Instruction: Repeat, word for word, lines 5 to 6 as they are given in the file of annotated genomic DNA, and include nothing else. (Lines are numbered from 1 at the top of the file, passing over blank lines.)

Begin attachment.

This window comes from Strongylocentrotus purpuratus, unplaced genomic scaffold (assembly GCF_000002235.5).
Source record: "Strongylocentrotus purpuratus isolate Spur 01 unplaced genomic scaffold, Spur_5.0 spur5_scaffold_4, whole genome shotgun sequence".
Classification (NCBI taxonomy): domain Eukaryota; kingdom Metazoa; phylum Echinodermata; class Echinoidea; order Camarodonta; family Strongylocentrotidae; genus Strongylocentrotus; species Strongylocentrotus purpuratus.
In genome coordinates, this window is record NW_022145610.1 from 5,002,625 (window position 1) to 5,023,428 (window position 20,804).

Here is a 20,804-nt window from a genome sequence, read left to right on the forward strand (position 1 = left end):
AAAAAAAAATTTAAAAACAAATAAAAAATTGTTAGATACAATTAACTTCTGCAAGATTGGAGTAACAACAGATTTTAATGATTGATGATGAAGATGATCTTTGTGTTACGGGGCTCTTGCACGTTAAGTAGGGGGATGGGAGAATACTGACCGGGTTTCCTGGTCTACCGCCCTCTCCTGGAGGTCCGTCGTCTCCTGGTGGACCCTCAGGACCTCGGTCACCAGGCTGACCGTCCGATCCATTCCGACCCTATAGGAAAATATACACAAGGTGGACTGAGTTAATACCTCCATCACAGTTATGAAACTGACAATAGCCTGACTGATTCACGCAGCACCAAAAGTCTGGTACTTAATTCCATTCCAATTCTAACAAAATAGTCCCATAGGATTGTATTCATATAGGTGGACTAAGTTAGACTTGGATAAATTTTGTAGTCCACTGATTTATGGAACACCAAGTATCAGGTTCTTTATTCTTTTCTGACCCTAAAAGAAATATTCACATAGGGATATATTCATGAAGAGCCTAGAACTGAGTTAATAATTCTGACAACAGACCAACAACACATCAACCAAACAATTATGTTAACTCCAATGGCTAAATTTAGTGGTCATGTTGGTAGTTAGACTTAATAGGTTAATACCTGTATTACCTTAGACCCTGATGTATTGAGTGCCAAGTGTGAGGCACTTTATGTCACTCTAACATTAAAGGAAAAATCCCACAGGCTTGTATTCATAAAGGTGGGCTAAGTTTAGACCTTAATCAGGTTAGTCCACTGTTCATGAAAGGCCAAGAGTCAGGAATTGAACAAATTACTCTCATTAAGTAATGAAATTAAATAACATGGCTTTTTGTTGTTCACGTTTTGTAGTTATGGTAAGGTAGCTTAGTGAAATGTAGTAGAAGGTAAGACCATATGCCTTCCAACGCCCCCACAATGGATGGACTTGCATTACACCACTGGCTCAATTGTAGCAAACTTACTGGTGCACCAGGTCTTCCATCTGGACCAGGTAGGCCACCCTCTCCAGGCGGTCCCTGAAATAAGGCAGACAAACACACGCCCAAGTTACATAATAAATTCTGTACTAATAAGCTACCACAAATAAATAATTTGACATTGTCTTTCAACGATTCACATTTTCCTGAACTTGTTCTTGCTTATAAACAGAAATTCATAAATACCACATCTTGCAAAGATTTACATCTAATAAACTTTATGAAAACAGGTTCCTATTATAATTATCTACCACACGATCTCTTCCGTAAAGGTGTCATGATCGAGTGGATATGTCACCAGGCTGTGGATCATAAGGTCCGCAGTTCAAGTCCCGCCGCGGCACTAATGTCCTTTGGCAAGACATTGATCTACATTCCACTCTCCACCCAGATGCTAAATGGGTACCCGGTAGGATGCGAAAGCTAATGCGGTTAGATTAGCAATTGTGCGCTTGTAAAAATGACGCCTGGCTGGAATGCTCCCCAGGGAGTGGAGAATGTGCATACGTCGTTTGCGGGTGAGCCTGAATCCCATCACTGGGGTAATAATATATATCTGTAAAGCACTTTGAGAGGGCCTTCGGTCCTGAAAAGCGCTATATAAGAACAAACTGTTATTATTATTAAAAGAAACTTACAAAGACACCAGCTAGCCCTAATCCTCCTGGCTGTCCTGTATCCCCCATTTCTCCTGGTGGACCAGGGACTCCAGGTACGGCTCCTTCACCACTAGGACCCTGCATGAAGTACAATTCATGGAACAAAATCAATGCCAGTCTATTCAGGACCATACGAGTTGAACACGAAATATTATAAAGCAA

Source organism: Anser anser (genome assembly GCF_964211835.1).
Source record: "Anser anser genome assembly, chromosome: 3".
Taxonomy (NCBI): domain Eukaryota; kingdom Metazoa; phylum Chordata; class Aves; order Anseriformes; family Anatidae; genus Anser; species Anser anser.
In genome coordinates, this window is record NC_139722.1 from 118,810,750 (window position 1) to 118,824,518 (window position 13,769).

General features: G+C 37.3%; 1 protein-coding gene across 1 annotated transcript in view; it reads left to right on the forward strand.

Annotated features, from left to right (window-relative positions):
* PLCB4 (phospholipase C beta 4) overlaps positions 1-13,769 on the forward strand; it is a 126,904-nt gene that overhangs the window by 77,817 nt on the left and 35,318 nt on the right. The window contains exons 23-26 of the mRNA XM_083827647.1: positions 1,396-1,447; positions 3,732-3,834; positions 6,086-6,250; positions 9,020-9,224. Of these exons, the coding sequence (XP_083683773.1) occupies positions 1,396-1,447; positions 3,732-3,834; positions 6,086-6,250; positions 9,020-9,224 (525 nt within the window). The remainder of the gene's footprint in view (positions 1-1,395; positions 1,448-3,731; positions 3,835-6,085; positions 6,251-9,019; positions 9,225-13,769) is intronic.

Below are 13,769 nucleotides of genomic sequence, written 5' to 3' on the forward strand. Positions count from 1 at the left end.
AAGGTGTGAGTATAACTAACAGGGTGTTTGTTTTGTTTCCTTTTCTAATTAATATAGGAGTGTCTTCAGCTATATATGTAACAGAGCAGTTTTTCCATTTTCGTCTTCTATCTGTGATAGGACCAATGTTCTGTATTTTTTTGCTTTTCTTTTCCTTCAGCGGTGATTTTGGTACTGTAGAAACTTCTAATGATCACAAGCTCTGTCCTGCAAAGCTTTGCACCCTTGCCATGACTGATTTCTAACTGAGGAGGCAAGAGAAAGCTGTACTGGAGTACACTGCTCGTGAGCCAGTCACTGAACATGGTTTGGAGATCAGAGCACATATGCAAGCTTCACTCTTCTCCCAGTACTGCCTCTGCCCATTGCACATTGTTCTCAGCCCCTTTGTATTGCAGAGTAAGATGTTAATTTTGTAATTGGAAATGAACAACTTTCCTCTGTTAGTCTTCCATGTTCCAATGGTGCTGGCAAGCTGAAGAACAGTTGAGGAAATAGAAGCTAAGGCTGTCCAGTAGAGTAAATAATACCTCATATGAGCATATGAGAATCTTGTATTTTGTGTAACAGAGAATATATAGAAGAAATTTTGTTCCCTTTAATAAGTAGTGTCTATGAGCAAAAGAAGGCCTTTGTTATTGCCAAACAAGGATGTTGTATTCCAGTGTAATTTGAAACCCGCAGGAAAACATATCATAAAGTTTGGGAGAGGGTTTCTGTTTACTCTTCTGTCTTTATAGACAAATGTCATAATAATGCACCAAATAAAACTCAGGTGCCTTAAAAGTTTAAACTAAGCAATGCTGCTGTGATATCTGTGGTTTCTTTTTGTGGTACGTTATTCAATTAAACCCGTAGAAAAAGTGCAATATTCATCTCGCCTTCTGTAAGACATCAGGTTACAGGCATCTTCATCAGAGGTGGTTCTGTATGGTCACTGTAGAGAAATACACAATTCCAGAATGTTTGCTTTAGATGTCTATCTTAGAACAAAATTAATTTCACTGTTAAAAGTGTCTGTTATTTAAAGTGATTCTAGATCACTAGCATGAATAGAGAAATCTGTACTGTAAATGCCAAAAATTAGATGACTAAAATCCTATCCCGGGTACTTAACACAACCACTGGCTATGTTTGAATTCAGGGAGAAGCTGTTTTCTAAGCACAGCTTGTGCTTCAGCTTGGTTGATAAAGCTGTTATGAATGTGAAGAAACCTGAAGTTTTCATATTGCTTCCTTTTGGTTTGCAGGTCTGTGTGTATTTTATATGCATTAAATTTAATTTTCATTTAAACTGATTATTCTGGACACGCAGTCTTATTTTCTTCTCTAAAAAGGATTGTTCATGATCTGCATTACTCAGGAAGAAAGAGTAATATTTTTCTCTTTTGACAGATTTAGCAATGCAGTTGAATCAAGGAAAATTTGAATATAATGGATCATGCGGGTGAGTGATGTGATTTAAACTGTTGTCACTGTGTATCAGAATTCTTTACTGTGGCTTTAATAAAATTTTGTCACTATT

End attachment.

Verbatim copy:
Here is a 20,804-nt window from a genome sequence, read left to right on the forward strand (position 1 = left end):
AAAAAAAAATTTAAAAACAAATAAAAAATTGTTAGATACAATTAACTTCTGCAAGATTGGAGTAACAACAGATTTTAATGATTGATGATGAAGATGATCTTTGTGTTACGGGGCTCTTGCACGTTAAGTAGGGGGATGGGAGAATACTGACCGGGTTTCCTGGTCTACCGCCCTCTCCTGGAGGTCCGTCGTCTCCTGGTGGACCCTCAGGACCTCGGTCACCAGGCTGACCGTCCGATCCATTCCGACCCTATAGGAAAATATACACAAGGTGGACTGAGTTAATACCTCCATCACAGTTATGAAACTGACAATAGCCTGACTGATTCACGCAGCACCAAAAGTCTGGTACTTAATTCCATTCCAATTCTAACAAAATAGTCCCATAGGATTGTATTCATATAGGTGGACTAAGTTAGACTTGGATAAATTTTGTAGTCCACTGATTTATGGAACACCAAGTATCAGGTTCTTTATTCTTTTCTGACCCTAAAAGAAATATTCACATAGGGATATATTCATGAAGAGCCTAGAACTGAGTTAATAATTCTGACAACAGACCAACAACACATCAACCAAACAATTATGTTAACTCCAATGGCTAAATTTAGTGGTCATGTTGGTAGTTAGACTTAATAGGTTAATACCTGTATTACCTTAGACCCTGATGTATTGAGTGCCAAGTGTGAGGCACTTTATGTCACTCTAACATTAAAGGAAAAATCCCACAGGCTTGTATTCATAAAGGTGGGCTAAGTTTAGACCTTAATCAGGTTAGTCCACTGTTCATGAAAGGCCAAGAGTCAGGAATTGAACAAATTACTCTCATTAAGTAATGAAATTAAATAACATGGCTTTTTGTTGTTCACGTTTTGTAGTTATGGTAAGGTAGCTTAGTGAAATGTAGTAGAAGGTAAGACCATATGCCTTCCAACGCCCCCACAATGGATGGACTTGCATTACACCACTGGCTCAATTGTAGCAAACTTACTGGTGCACCAGGTCTTCCATCTGGACCAGGTAGGCCACCCTCTCCAGGCGGTCCCTGAAATAAGGCAGACAAACACACGCCCAAGTTACATAATAAATTCTGTACTAATAAGCTACCACAAATAAATAATTTGACATTGTCTTTCAACGATTCACATTTTCCTGAACTTGTTCTTGCTTATAAACAGAAATTCATAAATACCACATCTTGCAAAGATTTACATCTAATAAACTTTATGAAAACAGGTTCCTATTATAATTATCTACCACACGATCTCTTCCGTAAAGGTGTCATGATCGAGTGGATATGTCACCAGGCTGTGGATCATAAGGTCCGCAGTTCAAGTCCCGCCGCGGCACTAATGTCCTTTGGCAAGACATTGATCTACATTCCACTCTCCACCCAGATGCTAAATGGGTACCCGGTAGGATGCGAAAGCTAATGCGGTTAGATTAGCAATTGTGCGCTTGTAAAAATGACGCCTGGCTGGAATGCTCCCCAGGGAGTGGAGAATGTGCATACGTCGTTTGCGGGTGAGCCTGAATCCCATCACTGGGGTAATAATATATATCTGTAAAGCACTTTGAGAGGGCCTTCGGTCCTGAAAAGCGCTATATAAGAACAAACTGTTATTATTATTAAAAGAAACTTACAAAGACACCAGCTAGCCCTAATCCTCCTGGCTGTCCTGTATCCCCCATTTCTCCTGGTGGACCAGGGACTCCAGGTACGGCTCCTTCACCACTAGGACCCTGCATGAAGTACAATTCATGGAACAAAATCAATGCCAGTCTATTCAGGACCATACGAGTTGAACACGAAATATTATAAAGCAA